Fruit May Reduce Risk and Complications of Diabetes

Fresh fruit has well-known health benefits. But some experts, and some people with diabetes, question whether its high sugar content could pose risks. A large study, published in PLoS Medicine, found that eating fresh fruit may reduce the risk for developing diabetes, and the risk for its complications.

According to the study, for those without diabetes at the start, eating fresh fruit daily was associated with a 12% lower risk of developing the disease compared with those who ate none. The more frequently they ate fruit, the lower their risk. In people who were already diabetic, those who ate fruit three times a week had a 17% lower risk of all-cause mortality, and a lower risk for diabetic complications like heart and kidney disease, than those who didn’t eat fruit.

The American Diabetes Association (ADA) recommends the following fruits listed below, because they are loaded with vitamins, minerals, and fiber and should be a part of a diabetes-friendly diet. Diabetics should just keep track of them as they do with all carbs. The fruits include:

  • Berries: According to the ADA, berries are a diabetes superfood because they’re packed with antioxidants, vitamins, and fiber, plus they are low-GI.
  • Tart cherries are also packed with antioxidants, which may help fight heart disease, cancer, and other diseases.
  • Peaches for Potassium: Peaches contain vitamins A and C, potassium, and fiber.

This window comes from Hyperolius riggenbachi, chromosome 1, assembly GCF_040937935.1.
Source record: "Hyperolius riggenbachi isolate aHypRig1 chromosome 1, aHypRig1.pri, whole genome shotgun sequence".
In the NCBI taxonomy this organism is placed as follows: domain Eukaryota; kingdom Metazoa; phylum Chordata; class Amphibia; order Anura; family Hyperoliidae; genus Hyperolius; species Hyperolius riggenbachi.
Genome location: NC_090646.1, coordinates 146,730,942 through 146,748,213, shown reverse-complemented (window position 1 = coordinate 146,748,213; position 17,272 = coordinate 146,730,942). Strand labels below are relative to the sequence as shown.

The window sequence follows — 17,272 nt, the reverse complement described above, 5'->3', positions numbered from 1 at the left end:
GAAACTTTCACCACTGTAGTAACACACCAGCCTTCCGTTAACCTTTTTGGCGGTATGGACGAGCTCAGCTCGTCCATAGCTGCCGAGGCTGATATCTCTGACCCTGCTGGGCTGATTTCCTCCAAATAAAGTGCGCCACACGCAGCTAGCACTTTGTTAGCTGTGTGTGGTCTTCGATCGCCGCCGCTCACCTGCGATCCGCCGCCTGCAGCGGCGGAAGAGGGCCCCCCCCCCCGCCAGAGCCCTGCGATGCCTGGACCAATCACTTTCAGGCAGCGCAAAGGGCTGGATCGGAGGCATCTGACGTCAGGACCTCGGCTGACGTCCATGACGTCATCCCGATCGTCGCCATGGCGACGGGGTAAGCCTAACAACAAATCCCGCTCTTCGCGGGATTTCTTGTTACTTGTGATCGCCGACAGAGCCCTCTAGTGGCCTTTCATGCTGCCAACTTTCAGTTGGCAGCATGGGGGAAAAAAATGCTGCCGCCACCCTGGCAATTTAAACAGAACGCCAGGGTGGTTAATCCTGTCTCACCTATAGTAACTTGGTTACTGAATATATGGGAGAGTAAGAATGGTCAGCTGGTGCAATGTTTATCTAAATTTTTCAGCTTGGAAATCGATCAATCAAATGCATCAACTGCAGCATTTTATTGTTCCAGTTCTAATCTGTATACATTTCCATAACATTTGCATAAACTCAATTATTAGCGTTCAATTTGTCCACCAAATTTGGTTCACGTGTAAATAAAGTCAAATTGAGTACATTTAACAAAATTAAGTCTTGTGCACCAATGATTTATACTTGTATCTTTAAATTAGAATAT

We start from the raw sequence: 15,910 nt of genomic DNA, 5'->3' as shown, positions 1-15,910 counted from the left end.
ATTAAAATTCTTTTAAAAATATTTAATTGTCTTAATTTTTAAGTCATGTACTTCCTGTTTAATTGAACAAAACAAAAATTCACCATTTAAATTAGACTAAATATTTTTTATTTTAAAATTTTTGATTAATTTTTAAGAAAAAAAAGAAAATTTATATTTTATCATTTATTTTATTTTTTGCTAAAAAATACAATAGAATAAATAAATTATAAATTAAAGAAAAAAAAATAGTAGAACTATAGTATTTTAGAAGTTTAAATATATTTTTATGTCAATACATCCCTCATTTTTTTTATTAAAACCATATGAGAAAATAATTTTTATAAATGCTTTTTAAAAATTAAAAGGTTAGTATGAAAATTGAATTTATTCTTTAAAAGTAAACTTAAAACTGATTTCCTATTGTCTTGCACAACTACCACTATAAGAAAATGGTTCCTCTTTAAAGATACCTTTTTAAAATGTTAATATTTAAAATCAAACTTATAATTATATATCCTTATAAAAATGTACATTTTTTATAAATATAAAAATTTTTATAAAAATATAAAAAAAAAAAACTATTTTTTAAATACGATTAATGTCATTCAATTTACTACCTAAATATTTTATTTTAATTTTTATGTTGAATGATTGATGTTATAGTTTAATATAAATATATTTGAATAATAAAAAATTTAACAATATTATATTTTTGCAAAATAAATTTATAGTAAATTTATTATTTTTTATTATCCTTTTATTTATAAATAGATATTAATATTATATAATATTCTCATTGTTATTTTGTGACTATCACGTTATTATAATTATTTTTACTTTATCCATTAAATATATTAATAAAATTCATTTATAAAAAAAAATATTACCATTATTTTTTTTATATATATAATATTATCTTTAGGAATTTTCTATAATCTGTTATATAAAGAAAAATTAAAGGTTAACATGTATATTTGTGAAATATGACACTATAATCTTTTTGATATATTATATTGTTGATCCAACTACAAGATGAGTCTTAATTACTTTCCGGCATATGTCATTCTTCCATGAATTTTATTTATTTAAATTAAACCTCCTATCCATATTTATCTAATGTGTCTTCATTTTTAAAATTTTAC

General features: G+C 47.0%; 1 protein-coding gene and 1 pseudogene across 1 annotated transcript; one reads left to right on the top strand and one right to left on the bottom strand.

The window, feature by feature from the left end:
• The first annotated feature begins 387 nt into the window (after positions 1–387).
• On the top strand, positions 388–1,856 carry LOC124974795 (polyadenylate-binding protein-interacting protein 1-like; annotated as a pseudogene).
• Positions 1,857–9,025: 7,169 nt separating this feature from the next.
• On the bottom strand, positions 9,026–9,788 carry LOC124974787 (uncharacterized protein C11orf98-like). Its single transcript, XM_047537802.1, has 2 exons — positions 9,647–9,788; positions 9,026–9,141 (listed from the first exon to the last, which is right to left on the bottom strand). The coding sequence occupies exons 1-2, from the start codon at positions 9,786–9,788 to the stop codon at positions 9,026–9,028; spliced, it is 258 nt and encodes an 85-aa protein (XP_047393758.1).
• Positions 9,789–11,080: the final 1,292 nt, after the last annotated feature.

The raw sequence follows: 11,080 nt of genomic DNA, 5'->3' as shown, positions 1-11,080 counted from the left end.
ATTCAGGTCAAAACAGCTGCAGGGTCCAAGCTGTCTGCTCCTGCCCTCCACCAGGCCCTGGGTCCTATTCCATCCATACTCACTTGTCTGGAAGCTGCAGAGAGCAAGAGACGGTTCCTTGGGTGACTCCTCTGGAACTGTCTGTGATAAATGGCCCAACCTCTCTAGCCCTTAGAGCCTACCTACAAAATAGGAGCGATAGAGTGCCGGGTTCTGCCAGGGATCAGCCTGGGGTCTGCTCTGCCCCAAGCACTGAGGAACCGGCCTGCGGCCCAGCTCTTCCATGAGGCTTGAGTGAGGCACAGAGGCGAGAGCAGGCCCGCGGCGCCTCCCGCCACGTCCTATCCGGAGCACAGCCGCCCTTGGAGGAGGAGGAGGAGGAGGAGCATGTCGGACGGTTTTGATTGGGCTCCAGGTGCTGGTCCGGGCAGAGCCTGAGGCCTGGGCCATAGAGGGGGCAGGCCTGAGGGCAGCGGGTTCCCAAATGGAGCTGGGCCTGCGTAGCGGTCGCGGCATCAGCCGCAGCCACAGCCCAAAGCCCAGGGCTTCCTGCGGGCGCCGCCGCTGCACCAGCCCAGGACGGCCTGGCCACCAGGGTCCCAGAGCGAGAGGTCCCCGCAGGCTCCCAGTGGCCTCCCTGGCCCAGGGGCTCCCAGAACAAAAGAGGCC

• Apricots for Fiber: Four fresh apricots equal one serving and provide more than 50 percent of your daily vitamin A requirement.
  • Apples for Vitamins: An apple a day really might keep the doctor away. Toss one in your purse or tote bag if you’re on the go; a small apple is a great fruit choice, with just 77 calories and 21 g carbs. Apples are also loaded with fiber and a good source of vitamin C. Don’t peel your apples, though — the skins are the most nutritious part, full of antioxidants.
  • Oranges for Vitamin C: Eat one orange and you’ve gotten all the vitamin C you need in a day. Oranges also contain folate and potassium, which may help normalize blood pressure.
  • Pears for Vitamin K and Fiber: Because pears are an excellent source of fiber and a good source of vitamin K, they make a wise addition to your diabetes meal plan.
  • Low-Carb Kiwi: Kiwi is a good source of potassium, fiber, and vitamin C.

According to the lead author in the study described in this article, Dr. Huaidong Du, a research fellow at the University of Oxford, “the sugar in fruit is not the same as the sugar in manufactured foods and may be metabolized differently. And there are other nutrients in fruit that may benefit in other ways.”

If you have specific health concerns, or are diabetic and want to check with us before adding certain fruits to your diet, please call Prosperity Internal Medicine at 703-876-9300. Our group uses the latest advances in medicine, offering our patients access to innovative health management technologies, proactive team-based care, and an evidenced-based, patient-centered approach.